The President. No, the Federal Government, I think, will be responsible for the standards, the basic standards. But the federalism program, which would be phased in over an 8-year period—and this is one of the reasons I'm out in the country right now—we proposed a conceptual framework. That has to be fleshed out with specifics as to how it's going to operate. We are consulting with mayors, with Governors, with State legislators, with county executives all over the country for their help. We're not just saying, "Here's a plan. Take a look at it. Do you like it?" And we're getting their input as to how we can phase these more than 40 programs over to State and local control—a mandatory pass-through of those programs where the money should go on through to local governments, not just to the State level.

And we believe that the savings will be tremendous, because trying to run these programs from the Federal level—and the Federal Government is never equipped to do that; the Constitution even provides against it—the Federal Government has tried to make rules and regulations that will fit Wyoming and Montana and Los Angeles and New York City, not recognizing the great diversity of this country. They also-and I say this as a Governor who for 8 years was implementing programs under the Federal regulations—they with their red tape and with their regulations they impose extravagance on you. They so dictate the spending of every dollar that you have no leeway to say, "Well, this is a higher priority in this area, in this other program. We should be doing more of this and less of this." You had no right to do that. You had to spend the money the way they told you to spend it.

Mr. Beckmann. The safety net, though, the one that became so famous—

The President. Yes.

Mr. Beckmann.——last year, and now with the additional cuts in your present budget, the safety net this year is something different than what it was last year. Is that accurate?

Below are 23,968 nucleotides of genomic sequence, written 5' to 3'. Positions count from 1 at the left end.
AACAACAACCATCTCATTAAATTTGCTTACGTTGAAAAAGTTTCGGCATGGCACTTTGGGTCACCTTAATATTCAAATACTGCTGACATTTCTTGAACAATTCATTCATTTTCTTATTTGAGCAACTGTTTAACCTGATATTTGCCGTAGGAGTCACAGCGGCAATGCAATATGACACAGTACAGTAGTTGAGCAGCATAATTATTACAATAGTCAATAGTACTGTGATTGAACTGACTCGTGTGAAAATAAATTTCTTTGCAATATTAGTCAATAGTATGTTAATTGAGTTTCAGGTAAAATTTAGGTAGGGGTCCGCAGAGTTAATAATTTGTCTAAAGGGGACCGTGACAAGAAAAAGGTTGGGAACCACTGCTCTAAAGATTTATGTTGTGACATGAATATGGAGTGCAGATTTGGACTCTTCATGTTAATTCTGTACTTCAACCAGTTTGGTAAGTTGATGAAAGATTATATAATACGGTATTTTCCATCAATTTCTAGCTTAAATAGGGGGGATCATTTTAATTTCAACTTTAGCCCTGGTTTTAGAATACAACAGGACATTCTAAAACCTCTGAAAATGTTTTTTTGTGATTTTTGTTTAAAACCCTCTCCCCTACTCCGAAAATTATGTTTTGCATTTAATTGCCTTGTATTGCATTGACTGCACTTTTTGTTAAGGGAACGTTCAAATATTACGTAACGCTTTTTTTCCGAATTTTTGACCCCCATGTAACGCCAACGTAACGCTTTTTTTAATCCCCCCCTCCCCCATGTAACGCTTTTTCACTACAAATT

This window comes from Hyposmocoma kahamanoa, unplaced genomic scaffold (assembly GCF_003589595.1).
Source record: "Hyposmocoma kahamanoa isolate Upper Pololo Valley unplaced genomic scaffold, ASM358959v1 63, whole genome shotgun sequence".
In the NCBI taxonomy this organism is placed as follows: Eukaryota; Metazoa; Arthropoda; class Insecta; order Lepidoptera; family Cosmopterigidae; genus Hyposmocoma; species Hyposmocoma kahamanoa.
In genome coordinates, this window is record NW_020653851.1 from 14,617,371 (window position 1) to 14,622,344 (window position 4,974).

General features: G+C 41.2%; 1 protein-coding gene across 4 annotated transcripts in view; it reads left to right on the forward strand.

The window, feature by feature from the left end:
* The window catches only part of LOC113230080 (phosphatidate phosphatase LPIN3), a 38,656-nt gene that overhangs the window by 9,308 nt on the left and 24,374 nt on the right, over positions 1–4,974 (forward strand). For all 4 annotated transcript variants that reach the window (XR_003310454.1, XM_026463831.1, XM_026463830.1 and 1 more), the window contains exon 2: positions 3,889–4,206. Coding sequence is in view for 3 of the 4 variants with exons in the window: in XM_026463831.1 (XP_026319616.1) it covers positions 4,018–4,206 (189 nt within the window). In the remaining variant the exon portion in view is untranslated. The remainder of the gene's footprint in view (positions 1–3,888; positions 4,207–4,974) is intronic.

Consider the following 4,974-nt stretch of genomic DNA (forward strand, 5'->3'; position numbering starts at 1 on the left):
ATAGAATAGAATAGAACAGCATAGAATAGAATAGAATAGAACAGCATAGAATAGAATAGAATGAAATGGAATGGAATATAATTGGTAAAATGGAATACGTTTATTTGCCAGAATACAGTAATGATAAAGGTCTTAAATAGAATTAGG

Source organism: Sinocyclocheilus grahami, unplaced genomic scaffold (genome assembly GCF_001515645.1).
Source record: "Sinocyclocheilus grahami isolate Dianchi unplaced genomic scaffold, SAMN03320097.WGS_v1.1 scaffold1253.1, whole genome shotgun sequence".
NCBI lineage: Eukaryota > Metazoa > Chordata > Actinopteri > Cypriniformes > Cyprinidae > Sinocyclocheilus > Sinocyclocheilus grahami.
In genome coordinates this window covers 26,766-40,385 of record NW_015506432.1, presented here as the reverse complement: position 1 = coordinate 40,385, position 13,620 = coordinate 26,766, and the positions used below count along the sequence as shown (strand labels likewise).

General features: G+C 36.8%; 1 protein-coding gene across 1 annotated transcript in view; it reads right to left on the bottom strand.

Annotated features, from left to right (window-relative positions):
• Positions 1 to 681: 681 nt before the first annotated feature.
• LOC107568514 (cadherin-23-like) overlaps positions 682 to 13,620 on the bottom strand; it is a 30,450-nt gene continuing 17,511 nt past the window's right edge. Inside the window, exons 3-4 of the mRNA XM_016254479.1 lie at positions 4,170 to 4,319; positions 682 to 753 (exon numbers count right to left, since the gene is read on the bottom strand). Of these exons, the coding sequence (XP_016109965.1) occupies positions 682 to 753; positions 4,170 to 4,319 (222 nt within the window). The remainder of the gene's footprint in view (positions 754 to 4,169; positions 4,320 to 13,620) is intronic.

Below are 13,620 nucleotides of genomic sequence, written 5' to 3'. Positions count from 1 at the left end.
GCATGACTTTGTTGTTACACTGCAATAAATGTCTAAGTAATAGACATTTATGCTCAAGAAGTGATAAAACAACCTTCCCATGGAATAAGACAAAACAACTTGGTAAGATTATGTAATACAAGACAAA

The President. No. And last year we promised that there had to be some $70 billion more in cuts over the next couple of years, and this is one of the couple of years coming up—'83.

No, we're going to take care of the people who really must be helped and who have real need. What we are trying to do is give those who are administering the programs the freedom to get rid of programs that don't work or at the same time get rid of people who actually under the technical rules may be eligible but who do not have the need that justifies their being there.

Mr. Moore. Mr. President, maybe I revert to my original question. How long would you expect the unemployed schoolteacher, of whom there will be about 8,000 in Minnesota, how long would you expect them to wait? How long can their patience go?

The President. Well, unfortunately—and as one who lived through of the Great Depression, in fact entered the work force at the depths of the Great Depression as I did, there's no one who feels more deeply than I do about the tragedy of unemployment. But I also, I hate to say this, with them listening, if you look back over the recessions, that the policies that we've known for the last few decades have brought us the '70 depression [recession], the 1974 depression [recession], and the one that we had that began in '79, this one. Unemployment is the last to come back. It is the slowest in coming back. But I believe that under our program we're going to begin to see an economic turn along about the late spring or early summer.

Mr. Moore. Sir, how would you expect industry to absorb these—and I'm talking about the unemployed middle class; I'm talking about the white-collar worker, the professional careers, the schoolteacher-how would you expect industry to absorb that great number?

The President. Well, for one reason, we're only operating at about 70 percent of capacity now. When our economy expands to full production, a great many of our unemployed are people who have been laid off now—plants that are standing there idle.

Mr. Moore. Sir, how is the economy going to expand when the interest rates go up and companies don't expand to take on these people?

The President. But we think the interest rates are going to continue going down. There may be some fluctuation as there has been in the last few weeks—as there always is at the time of a recession—coming out of a recession. But remember, the interest rates were going up before we got here. The interest rates have started going down after we got here, and we think they're going to continue to go down.